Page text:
I’ve also written it for my colleagues, fellow travelers dispersed throughout the world, as well as for the young women and men with a passion for science, eager to set out on this journey for the first time. I’ve sought to outline the general landscape of the structure of the physical world, as seen by the double lights of relativity and of quantum physics, and to show how they can be combined. This is not only a book of divulgation; it’s also one that articulates a point of view, in a field of research where the abstraction of technical language may sometimes obscure the wide-angle vision. Science is made up of experiments, hypotheses, equations, calculations, and long discussions; but these are only tools, like the instruments of musicians. In the end, what matters in music is the music itself, and what matters in science is the understanding of the world that science provides. To understand the significance of the discovery that Earth turns around the sun, it is not necessary to follow Copernicus’s complicated calculations; to understand the importance of the discovery that all living beings on our planet have the same ancestors, it is not necessary to follow the complex arguments of Dar- win’s books. Science is about reading the world from a gradually widening point of view.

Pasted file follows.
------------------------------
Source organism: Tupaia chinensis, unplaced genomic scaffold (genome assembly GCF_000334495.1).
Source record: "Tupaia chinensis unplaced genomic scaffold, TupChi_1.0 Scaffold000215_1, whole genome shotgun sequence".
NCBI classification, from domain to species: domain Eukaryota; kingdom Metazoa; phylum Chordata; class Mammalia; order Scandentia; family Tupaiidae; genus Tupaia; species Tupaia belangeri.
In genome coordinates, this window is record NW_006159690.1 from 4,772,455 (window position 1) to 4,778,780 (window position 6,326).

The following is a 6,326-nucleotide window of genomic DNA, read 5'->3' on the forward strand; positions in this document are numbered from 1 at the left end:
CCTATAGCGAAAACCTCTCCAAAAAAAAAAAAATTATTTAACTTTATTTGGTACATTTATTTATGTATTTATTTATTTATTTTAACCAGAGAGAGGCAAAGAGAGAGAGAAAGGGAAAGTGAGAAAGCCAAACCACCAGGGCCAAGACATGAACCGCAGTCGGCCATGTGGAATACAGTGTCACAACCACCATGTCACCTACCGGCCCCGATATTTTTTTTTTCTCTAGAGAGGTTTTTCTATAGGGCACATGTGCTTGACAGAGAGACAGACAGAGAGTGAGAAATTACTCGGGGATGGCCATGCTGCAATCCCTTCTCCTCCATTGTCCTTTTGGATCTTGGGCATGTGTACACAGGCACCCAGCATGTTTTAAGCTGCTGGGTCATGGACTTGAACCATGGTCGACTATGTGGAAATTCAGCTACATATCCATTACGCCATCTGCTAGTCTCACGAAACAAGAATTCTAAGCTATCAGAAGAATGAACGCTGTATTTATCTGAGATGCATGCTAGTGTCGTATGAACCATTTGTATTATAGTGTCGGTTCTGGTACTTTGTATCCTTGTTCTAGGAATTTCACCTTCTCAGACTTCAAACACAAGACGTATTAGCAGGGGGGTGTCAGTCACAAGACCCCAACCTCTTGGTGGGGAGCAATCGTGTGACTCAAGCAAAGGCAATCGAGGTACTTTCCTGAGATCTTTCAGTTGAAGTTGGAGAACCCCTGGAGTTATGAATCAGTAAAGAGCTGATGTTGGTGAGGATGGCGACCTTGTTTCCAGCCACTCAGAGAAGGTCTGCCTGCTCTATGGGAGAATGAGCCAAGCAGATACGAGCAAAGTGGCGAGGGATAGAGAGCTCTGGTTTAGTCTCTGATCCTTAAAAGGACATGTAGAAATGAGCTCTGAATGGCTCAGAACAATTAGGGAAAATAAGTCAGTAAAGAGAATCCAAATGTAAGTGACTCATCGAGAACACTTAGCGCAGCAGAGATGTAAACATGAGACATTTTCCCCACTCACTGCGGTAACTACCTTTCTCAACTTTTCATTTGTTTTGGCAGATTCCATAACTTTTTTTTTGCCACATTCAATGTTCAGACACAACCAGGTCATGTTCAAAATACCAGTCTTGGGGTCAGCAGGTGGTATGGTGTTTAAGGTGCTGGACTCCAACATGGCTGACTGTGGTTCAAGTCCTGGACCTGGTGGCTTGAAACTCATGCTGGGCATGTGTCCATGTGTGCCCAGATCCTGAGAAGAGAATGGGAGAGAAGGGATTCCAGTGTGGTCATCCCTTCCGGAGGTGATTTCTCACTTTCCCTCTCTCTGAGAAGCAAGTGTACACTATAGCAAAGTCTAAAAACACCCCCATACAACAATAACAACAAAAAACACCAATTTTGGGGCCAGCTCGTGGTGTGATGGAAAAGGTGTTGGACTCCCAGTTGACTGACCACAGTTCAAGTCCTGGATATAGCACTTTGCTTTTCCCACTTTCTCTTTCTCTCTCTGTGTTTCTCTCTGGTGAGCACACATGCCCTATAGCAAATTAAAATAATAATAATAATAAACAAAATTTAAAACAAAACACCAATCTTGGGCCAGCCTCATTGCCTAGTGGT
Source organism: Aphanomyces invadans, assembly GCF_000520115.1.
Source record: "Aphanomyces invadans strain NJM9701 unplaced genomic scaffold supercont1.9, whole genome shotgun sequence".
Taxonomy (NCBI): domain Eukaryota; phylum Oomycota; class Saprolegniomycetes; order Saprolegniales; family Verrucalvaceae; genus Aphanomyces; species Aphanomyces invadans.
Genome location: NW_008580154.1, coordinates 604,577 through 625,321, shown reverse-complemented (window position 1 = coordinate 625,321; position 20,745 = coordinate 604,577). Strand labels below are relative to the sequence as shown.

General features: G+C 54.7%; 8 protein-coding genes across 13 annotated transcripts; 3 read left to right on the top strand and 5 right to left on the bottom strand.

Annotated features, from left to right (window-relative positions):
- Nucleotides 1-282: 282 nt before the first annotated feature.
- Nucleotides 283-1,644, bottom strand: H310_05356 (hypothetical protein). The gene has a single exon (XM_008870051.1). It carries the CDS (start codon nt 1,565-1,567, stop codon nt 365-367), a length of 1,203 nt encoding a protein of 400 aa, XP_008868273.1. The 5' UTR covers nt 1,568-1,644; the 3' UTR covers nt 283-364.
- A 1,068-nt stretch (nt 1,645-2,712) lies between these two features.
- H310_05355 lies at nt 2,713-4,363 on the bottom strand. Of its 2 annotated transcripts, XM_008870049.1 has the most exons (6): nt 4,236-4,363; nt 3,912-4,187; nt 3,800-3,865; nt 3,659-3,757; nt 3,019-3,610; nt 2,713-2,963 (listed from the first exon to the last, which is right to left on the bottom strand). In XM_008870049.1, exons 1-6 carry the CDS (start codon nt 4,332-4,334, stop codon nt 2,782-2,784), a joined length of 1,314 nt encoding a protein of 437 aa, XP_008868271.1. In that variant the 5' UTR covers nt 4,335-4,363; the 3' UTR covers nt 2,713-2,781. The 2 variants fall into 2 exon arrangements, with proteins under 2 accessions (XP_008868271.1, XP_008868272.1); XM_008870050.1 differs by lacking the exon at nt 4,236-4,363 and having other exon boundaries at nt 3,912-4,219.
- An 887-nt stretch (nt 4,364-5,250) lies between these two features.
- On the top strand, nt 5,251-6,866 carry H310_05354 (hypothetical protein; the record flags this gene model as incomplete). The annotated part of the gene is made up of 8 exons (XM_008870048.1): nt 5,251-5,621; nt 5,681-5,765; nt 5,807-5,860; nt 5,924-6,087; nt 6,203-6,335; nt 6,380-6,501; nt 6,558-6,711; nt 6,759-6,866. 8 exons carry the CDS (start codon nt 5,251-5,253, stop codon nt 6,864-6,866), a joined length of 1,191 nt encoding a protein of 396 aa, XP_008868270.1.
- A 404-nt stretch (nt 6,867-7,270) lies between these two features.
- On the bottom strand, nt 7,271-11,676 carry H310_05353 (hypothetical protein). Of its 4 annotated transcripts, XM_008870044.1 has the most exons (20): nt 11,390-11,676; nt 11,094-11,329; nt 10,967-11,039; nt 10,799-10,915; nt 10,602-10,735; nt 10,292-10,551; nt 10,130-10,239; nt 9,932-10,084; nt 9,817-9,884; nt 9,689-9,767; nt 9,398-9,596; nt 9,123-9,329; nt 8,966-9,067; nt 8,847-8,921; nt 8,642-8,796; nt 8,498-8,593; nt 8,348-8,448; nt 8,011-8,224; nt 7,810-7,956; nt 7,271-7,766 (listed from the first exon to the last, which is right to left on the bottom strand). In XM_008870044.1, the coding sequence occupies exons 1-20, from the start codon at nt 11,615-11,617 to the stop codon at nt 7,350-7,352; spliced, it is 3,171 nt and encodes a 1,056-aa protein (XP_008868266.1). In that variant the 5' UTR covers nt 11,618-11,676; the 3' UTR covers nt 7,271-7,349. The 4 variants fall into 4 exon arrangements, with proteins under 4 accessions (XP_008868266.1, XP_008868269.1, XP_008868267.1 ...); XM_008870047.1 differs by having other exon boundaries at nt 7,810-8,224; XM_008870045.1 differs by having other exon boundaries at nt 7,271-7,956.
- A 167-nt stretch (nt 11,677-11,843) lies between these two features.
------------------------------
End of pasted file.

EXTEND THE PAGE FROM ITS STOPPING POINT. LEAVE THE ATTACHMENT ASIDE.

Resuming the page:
This book gives an account of the current state of the search for our new image of the world, as I understand it today. It is the reply I would give to a colleague and friend asking me, “So, what do you think is the true nature of things?” as we walk along the shore on a long midsummer’s evening.

Author

Carlo Rovelli is a theoretical physicist who has made significant contributions to the physics of space and time. His books, including Seven Brief Lessons on Physics, The Order of Time, Helgoland, and White Holes, are international bestsellers that have been translated into more than fifty languages. He has been included among the 100 most influential Global Thinkers by Foreign Policy magazine and among the world’s top 50 thinkers by Prospect magazine. Rovelli has worked in Italy, the United States and France, and currently resides in Canada. View titles by Carlo Rovelli